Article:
No that’s not the level of ascent, but the absolute altitude. You will recall that as you get higher, the air pressure drops. That makes it a real pain in the ass to fly planes. So by the time you are up to about 14000 ft, you have only ~70 % of atmospheric pressure. That’s 30% reduction in thrust, and lift. It also changes the stability and handling characteristics of the plane.
So it was with an element of trepidation that I decided to fly the plane at 5000 feet (previously only flown at sea level), on the shoulder of mount Shasta, a 14000 ft extinct volcano in northern California. The conditions were perfect (dead calm, good lighting), however the terrain was not. Trees everywhere. Trees have a habit of reaching out and ‘grabbing’ rc planes. What it really is of course is the plane is quite small, and so distance is really quite hard to judge, y’know ‘will the plane fly in front of that tree, or into it?’ Keep ‘sky’ behind the plane is usually a good, if hard rule from keeping your plane from the clutching branches of the trees. However the flight went pretty much perfectly. I really used the headset for the first time, although as with everything there are always unforseen teething troubles. In this case it was, as my head looked upwards to see the plane, it moved the headset so I could no longer easily see what was happening on the plane. And yeah, when in flight, you really don’t have the luxury of ‘ooh, I really think I need to adjust these straps a little! The plane flies at ~20 mph, and at that speed it can be real easy to lose ‘orientation’ on the plane.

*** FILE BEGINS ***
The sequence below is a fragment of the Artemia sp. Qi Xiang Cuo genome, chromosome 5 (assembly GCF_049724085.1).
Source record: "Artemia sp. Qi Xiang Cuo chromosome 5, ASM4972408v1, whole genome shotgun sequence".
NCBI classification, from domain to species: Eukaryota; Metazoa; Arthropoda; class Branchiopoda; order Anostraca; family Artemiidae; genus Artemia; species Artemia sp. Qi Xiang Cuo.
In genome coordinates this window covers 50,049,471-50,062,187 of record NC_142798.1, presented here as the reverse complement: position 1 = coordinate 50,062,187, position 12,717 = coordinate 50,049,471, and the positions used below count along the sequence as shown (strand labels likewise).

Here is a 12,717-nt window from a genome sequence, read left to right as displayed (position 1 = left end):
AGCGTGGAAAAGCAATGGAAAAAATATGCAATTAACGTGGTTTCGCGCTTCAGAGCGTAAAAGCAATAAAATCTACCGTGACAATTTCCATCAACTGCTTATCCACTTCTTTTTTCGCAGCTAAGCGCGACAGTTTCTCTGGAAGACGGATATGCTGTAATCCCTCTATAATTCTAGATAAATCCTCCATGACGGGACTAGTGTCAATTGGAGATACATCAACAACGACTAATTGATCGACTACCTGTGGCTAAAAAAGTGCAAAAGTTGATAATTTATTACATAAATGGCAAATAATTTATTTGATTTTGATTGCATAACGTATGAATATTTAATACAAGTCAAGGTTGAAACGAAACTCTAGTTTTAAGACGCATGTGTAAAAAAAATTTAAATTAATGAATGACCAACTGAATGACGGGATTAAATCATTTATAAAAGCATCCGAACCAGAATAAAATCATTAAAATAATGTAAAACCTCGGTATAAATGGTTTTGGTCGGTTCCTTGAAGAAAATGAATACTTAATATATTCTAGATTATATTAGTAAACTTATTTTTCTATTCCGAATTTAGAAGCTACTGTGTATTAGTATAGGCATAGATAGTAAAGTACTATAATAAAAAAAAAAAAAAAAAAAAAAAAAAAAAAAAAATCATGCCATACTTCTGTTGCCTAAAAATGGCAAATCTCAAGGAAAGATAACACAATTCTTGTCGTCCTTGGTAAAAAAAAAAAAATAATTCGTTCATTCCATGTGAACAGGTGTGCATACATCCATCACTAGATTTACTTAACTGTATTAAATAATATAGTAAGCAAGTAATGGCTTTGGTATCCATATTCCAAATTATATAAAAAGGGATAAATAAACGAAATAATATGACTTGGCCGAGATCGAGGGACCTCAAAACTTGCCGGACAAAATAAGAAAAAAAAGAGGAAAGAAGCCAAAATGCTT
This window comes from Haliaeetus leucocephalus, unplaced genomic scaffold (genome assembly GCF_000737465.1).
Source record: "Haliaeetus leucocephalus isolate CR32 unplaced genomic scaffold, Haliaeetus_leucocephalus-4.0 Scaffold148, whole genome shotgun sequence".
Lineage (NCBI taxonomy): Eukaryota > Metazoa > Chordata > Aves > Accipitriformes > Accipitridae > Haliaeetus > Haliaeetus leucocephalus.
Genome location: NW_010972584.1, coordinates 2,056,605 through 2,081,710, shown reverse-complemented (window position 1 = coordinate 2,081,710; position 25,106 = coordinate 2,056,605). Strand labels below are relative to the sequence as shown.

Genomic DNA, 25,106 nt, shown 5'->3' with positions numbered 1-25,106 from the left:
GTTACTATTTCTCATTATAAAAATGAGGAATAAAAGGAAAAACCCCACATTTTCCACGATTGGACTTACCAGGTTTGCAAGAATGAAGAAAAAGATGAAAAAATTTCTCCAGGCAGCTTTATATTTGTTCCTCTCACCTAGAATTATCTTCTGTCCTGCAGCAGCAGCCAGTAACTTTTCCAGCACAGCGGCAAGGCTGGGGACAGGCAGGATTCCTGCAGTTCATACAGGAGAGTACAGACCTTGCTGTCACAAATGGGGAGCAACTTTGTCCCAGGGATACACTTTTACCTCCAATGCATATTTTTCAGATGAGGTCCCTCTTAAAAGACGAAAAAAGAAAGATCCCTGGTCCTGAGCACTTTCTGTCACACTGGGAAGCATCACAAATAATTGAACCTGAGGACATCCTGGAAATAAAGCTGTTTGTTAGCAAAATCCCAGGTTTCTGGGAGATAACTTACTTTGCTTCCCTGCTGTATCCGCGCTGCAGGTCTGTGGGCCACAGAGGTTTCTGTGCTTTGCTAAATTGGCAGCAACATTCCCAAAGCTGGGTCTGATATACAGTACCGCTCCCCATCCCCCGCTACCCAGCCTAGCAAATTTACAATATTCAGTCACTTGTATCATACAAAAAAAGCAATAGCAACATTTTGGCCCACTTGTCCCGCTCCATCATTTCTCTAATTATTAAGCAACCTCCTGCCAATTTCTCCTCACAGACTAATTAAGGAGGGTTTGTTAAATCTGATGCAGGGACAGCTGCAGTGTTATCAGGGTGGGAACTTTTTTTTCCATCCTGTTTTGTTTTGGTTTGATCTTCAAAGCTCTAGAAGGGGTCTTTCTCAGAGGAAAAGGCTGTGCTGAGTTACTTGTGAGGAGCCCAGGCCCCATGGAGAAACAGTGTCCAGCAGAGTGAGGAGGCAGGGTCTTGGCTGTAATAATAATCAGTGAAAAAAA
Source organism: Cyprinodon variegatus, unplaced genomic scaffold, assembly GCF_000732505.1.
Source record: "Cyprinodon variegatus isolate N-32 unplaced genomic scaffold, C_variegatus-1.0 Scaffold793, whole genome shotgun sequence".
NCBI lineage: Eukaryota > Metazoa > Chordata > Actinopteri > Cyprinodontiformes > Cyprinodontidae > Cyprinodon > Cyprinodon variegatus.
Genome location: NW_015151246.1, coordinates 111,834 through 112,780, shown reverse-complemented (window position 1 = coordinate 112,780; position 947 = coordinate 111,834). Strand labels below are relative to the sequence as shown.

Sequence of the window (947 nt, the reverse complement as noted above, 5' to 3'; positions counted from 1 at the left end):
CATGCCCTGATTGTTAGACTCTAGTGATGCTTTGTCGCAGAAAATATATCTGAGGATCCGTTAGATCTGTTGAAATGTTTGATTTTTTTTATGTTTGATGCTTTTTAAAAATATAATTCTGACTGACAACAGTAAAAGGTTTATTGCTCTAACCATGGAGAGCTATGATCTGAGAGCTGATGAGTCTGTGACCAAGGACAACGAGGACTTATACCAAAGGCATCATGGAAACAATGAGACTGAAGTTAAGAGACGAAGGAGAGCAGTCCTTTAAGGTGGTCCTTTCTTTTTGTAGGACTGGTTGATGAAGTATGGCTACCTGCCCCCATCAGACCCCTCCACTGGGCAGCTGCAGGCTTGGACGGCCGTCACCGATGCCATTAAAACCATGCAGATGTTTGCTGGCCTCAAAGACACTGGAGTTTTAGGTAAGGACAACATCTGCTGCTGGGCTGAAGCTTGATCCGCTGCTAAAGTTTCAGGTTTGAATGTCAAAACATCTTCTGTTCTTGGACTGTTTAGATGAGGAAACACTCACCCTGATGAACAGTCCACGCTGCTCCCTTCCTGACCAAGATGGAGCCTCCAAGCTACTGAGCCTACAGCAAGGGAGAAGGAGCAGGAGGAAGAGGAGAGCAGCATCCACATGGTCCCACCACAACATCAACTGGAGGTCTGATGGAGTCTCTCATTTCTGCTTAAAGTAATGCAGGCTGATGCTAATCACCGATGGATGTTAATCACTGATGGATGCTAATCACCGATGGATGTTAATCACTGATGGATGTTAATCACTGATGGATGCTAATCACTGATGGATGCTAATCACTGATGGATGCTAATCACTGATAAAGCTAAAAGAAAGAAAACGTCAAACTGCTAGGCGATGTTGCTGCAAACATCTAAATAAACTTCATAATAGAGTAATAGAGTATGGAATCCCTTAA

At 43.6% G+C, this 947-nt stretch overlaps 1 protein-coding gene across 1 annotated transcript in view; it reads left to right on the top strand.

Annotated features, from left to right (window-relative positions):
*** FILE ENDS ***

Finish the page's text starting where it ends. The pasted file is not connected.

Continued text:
Flight was pretty!
Anyways, it was a very ‘buzzzzzzzzed’ Tfoot (shaking hands etc), who once again managed to get his plane back to the road clearing where he had taken off from!